Buy Less, Do More
Having travelled to some far-flung places and met people from all walks of life, I’d say that some of the happiest, most grounded people I’ve ever met were the ones who had the least ‘stuff.’
|helping at a school in Vietnam|
Now don’t get me wrong, I like nice things. Who doesn’t? I’m like a magpie when it comes to anything sparkly. If it glimmers or catches the light in any way, I’m scooping it up in my beak. But as I’m getting longer in the tooth (and I mean that literally: receding gums are all part of the ageing process I’m told), I’m finding I’d rather spend my hard-earned wonga on experiences and travel rather than inanimate objects that will inevitably gather dust – and one thing I loathe is housework. So why would I want to pay good money to clutter up my little terraced house with things that will ultimately necessitate more cleaning? No ta! Give me a mini-break or a night out with the girls any day of the week.
There’s something liberating about cancelling all but the most essential direct debits and giving excess clothes to the local Oxfam – although it can feel weird seeing a perfect stranger trotting down the high street in one of your old outfits. I remember once taking a bag of old clothes into work with the intention of dropping them at the local Cancer Research shop on the way home, when a colleague offered to do it for me. Imagine my surprise when he came into work the following week casually sporting my gothy old floor-length leather coat.
Obviously part of the reason for buying less when you get to my ripe old age is that you’re more likely to be fortunate enough to have everything you need; gone are the years of living in a tiny flat full of mismatched hand-me-downs donated by various well-meaning rellies, whose contents were functional rather than fashionable. I’m now the proud owner of a stylish Dyson rather than the ancient vacuum cleaner I used to have, which put more dustballs onto the carpet than it sucked up. Swirling Seventies-print curtains are no longer hurting my eyes, and I don’t have to peel my feet from sticky fourth-hand carpets with onimous-looking stains. Ahh, the memories of starting out in that first rented flat!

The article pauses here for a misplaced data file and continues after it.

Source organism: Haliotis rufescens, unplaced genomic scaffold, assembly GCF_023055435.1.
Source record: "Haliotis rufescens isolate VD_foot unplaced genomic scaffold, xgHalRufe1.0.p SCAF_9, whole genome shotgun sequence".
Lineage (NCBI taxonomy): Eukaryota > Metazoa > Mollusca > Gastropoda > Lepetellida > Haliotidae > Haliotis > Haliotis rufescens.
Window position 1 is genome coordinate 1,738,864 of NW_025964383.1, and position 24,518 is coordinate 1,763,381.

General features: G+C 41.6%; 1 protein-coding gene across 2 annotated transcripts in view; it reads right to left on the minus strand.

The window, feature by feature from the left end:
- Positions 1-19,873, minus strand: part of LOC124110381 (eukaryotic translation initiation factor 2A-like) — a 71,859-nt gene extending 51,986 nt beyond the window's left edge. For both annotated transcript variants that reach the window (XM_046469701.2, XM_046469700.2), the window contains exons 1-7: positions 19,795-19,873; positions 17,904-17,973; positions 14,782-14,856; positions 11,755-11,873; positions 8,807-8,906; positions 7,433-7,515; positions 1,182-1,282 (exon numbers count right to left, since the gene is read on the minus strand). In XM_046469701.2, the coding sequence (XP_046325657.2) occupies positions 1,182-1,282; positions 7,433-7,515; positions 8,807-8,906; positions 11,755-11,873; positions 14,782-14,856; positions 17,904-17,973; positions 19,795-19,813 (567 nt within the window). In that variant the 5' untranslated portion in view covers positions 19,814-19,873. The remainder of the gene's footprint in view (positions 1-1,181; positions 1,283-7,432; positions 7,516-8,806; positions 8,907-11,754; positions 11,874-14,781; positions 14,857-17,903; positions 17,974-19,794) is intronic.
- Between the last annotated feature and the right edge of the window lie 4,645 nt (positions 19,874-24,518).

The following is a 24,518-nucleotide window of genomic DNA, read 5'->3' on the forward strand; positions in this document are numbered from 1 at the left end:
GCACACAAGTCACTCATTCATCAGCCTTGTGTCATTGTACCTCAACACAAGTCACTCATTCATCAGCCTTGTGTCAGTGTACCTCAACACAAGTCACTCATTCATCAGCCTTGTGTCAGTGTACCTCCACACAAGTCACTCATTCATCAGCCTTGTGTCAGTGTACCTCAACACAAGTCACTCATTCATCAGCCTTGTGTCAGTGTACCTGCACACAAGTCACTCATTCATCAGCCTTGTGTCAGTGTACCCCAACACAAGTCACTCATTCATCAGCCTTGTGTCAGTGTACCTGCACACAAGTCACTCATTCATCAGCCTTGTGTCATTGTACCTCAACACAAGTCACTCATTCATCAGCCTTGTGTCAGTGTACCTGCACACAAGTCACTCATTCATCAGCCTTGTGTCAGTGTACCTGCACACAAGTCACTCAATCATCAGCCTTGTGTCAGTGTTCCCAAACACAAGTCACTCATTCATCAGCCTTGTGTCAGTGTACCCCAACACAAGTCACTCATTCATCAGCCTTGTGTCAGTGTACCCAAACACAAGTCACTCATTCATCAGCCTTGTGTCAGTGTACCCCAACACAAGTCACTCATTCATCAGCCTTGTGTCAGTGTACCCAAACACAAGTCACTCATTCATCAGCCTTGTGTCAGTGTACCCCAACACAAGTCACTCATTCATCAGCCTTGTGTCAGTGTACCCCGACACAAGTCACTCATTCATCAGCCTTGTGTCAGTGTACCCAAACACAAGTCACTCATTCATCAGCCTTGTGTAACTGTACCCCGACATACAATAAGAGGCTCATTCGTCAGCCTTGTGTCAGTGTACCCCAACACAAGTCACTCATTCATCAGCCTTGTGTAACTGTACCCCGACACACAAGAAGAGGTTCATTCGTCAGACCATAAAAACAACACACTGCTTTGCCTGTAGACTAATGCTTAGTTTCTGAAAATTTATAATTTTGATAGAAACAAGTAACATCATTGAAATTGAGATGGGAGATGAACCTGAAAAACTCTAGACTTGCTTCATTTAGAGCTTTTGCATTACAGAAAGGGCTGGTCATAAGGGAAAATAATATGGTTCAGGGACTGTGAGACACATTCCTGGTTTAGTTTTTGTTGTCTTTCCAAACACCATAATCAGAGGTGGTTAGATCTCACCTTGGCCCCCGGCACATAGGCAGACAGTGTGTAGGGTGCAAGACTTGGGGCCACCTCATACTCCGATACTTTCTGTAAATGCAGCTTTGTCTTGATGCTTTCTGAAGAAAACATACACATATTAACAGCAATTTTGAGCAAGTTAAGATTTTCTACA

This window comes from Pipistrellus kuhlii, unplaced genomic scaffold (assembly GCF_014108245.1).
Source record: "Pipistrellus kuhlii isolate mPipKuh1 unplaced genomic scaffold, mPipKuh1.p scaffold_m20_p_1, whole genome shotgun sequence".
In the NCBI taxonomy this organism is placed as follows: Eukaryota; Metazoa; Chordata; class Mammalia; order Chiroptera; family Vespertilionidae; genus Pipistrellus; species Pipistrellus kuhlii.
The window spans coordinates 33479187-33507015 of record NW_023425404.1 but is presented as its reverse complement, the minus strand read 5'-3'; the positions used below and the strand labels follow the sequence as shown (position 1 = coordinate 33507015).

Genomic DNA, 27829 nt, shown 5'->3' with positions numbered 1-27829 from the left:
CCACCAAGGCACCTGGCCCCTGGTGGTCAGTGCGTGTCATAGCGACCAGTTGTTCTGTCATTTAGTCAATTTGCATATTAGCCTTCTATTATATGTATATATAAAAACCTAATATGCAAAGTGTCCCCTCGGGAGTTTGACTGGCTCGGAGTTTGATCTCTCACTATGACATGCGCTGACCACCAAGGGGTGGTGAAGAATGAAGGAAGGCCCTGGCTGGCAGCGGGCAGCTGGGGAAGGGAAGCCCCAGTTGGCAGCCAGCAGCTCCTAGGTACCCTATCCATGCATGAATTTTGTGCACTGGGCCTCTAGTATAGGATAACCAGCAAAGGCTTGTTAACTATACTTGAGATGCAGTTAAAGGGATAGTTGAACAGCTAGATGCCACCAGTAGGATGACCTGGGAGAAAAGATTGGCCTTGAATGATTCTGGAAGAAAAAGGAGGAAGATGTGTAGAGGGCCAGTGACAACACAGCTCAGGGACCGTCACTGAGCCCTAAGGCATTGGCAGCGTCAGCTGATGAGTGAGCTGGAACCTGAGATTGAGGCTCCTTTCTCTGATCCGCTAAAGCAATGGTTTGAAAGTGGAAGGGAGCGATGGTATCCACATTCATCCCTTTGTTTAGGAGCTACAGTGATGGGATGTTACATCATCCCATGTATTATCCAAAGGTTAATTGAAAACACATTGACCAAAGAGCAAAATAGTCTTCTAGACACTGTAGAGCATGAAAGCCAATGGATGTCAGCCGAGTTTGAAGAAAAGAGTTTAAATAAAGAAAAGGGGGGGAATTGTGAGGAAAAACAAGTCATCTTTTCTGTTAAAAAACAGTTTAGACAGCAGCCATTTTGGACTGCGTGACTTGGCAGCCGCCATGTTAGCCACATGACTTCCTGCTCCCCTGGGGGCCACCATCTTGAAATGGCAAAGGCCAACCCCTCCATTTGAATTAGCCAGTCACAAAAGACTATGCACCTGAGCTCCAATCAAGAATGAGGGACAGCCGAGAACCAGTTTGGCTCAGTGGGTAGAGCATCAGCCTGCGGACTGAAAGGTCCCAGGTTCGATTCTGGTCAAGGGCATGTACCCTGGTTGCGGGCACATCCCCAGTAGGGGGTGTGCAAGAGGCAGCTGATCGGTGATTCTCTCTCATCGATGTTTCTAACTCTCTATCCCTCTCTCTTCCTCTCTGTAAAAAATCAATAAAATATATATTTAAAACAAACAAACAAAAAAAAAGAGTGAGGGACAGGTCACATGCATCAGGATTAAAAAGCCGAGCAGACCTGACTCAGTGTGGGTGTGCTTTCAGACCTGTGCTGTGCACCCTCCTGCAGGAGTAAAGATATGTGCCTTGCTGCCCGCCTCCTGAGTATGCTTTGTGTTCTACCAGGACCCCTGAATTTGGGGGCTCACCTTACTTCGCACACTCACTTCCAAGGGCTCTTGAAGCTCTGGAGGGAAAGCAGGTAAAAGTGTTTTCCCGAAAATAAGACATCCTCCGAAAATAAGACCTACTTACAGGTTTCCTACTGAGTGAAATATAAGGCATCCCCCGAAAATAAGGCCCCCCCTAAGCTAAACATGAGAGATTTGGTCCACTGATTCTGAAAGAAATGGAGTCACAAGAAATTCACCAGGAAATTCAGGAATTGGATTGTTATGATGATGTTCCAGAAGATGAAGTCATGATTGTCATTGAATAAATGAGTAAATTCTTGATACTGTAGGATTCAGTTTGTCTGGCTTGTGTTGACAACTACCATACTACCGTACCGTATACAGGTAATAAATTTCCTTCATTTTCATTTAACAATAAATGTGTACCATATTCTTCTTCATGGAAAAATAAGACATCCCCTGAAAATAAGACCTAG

Having replaced all those nightmare items, though, somewhere in my mid-twenties came this ugly desire for MORE. No sooner did I have my own flat, than I wanted a house. Then a better house; a bigger house; the biggest we could afford! Living in Essex didn’t help, where everyone wants to be Charlie Big Potatoes, and the ostentatious nouveau riche brashly flash their cash.
The law of the land in Essex was such that everyone seemed to be competing to be skinnier, blonder and browner than their neighbours. Luckily I’ve got naturally light blonde hair (brownie points for me!), but when I think of the countless hours spent creosoting my body with fake tan and sucking in my belly with Spanx…..I was inadvertently trying to emulate a Pepperami.
Oh I was a bit of an animal alright.
Fast forward 10 years and I just can’t be faffed with all that. Yes I try to look good, but my clothes are more likely to be Primani than Armani. I like my little house. I don’t own a car (although that’s more to do with being a public menace on the roads than not wanting to show off in a spanking new Merc). For me now it’s all about doing rather than having. Give me a few rounds of cocktails and a juicy steak with a mate over another new top any day.
This may in part be due to the fact I’m no longer married and have no children of my own. What felt like the end of the world a few years ago has now led to a seismic shift in my attitudes – if there’s no-one to leave it to, why strive for all this stuff in the first place? Far from sounding morose, this realisation has actually been pretty liberating.
You can’t take it with you. All those shoes, chests-of-drawers and nick-nacks will eventually get slung into landfill after I shuffle off this mortal coil, so why create more work for the house clearance guys?
The physical clutter to show I once existed on this Earth will end up as firewood, but the memories of my life, the things I actually DID and the adventures that I’ve had, well they are the important things and will be forever in my heart…
|at the Argentinian salt flats|
This article has also appeared in So magazine.